Tuesday, July 31, 2012


Really?? Do Sal Khan and his supporters really understand where the word "nitpicking" came from? I know it's used informally as an adjective to suggest that one is looking for small or unimportant errors or faults. But I also know nitpicking, literally, is critical for student success.

Almost a month ago two math education professors from Grand Valley State University released a video they made satirizing one of the Khan Academy videos on multiplying and dividing integers. They highlight both mathematical and pedagogical concerns.

If you want to see the entire history, check out this Storify page by Audrey Watters. If you're wondering "what were these guys thinking??", check out these blog posts by Dave Coffey*.

Khan's initial response was to pull the video in question and post an updated video. He also commented on Justin Reich's Education Week blog post entitled Don't Use Khan Academy without Watching this First:
We at the Khan Academy really appreciate the feedback from you and your colleagues regarding videos that could use improvement.
But, a few days later he was quoted in a piece by the Chronicle of Higher Education:
. . . so it's kind of weird when people are nitpicking about multiplying negative numbers.
What really struck me in Khan's comments to the Chronicle, was the word "nitpicking". He's not alone in suggesting that those who find errors in his videos are nitpicking. Many comments made by Khan supporters also suggest these two professors are nitpicking and, just today, Teach for America had a blog post that also dismissed critiques of Khan Academy videos as "nitpicking".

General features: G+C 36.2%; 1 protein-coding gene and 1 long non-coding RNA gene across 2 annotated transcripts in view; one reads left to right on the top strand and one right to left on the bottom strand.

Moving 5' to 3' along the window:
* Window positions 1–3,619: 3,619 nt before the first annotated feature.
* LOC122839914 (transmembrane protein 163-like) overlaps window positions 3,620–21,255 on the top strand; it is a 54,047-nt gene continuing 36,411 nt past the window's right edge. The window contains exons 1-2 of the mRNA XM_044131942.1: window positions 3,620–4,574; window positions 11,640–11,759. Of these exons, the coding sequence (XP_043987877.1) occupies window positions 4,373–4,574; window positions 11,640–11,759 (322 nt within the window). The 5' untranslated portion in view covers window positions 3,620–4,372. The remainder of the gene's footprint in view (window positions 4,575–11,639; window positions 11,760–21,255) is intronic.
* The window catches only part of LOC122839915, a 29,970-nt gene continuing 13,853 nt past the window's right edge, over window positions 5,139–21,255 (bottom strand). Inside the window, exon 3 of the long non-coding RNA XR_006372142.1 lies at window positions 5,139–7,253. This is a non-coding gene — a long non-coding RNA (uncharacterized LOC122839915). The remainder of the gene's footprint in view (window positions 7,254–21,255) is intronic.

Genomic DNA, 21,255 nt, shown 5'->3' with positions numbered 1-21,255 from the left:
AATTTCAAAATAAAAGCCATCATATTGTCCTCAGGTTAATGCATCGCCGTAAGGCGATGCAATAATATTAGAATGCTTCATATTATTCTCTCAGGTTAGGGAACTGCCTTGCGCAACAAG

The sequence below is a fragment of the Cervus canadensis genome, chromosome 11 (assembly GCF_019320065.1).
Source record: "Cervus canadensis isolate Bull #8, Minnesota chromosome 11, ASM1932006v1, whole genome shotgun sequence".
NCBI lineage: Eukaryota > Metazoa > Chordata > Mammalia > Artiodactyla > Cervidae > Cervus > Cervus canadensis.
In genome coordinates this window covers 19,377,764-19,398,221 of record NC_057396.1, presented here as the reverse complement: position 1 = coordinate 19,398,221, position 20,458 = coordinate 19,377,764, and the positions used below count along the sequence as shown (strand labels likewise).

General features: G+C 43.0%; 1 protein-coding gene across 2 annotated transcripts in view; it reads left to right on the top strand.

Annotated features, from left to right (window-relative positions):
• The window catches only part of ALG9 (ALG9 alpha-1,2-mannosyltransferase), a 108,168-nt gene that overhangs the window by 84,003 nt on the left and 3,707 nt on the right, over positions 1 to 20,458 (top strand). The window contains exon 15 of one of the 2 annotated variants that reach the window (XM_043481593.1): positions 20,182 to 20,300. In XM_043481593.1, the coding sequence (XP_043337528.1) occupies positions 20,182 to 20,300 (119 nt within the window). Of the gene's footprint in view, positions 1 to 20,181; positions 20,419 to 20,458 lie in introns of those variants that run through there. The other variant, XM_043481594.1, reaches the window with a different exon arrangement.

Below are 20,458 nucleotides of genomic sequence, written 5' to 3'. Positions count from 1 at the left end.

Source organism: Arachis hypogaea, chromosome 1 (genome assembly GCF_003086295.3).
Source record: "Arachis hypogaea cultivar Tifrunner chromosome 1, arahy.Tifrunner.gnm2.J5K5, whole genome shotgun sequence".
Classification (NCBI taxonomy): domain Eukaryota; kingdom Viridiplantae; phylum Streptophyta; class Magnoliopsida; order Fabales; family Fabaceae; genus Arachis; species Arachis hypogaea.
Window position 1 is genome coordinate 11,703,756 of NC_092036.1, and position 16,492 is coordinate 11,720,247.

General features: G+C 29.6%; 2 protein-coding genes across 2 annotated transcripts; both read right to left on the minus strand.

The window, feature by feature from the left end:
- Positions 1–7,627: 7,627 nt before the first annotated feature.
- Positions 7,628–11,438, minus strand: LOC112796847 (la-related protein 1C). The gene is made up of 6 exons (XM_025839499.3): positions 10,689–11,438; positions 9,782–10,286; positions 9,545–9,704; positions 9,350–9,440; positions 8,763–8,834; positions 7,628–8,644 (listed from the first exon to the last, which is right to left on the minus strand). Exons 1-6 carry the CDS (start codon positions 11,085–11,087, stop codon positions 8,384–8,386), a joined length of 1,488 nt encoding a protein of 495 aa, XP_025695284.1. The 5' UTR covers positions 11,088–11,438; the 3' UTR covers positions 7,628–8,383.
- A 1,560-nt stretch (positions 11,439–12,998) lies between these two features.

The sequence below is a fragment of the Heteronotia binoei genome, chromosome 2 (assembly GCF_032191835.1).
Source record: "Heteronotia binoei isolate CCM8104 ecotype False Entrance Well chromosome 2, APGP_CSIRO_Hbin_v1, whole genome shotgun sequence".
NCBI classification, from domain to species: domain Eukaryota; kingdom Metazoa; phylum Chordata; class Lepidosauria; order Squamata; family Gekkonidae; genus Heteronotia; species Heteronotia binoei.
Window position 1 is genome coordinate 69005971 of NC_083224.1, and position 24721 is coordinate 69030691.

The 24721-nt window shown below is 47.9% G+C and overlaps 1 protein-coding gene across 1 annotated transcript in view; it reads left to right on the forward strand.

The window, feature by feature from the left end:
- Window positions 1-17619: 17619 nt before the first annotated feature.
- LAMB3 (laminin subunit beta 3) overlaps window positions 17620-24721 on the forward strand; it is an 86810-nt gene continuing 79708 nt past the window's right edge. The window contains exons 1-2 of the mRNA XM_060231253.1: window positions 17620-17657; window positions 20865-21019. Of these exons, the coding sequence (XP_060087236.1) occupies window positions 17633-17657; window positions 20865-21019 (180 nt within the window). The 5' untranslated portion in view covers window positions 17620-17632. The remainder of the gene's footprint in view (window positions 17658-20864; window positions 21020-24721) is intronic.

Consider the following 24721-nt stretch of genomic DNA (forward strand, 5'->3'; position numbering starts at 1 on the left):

Picture Courtesy: Medline Plus
Nitpicking is, unfortunately a very common occurrence in elementary schools. Over the years, I have had a number of students who reported to the office daily for nitpicking. It was the only way we were able to keep them in school, because in Michigan, students can be in school with nits, but not with live lice. If you don't get rid of the nits, AKA nitpicking, the live bugs hatch, multiply and spread to others.

So, maybe it's a good idea that someone is "nitpicking" Khan Academy videos. If Khan doesn't find and correct the little, seemingly unimportant errors (nits), the millions of viewers that he reports watch his videos from around the world may find they've developed critical misconceptions, kind of like having the nits hatch into live bugs.

*Full disclosure, I am married to Dave Coffey. Don't let the lame satire fool you, he's really a nice guy. :)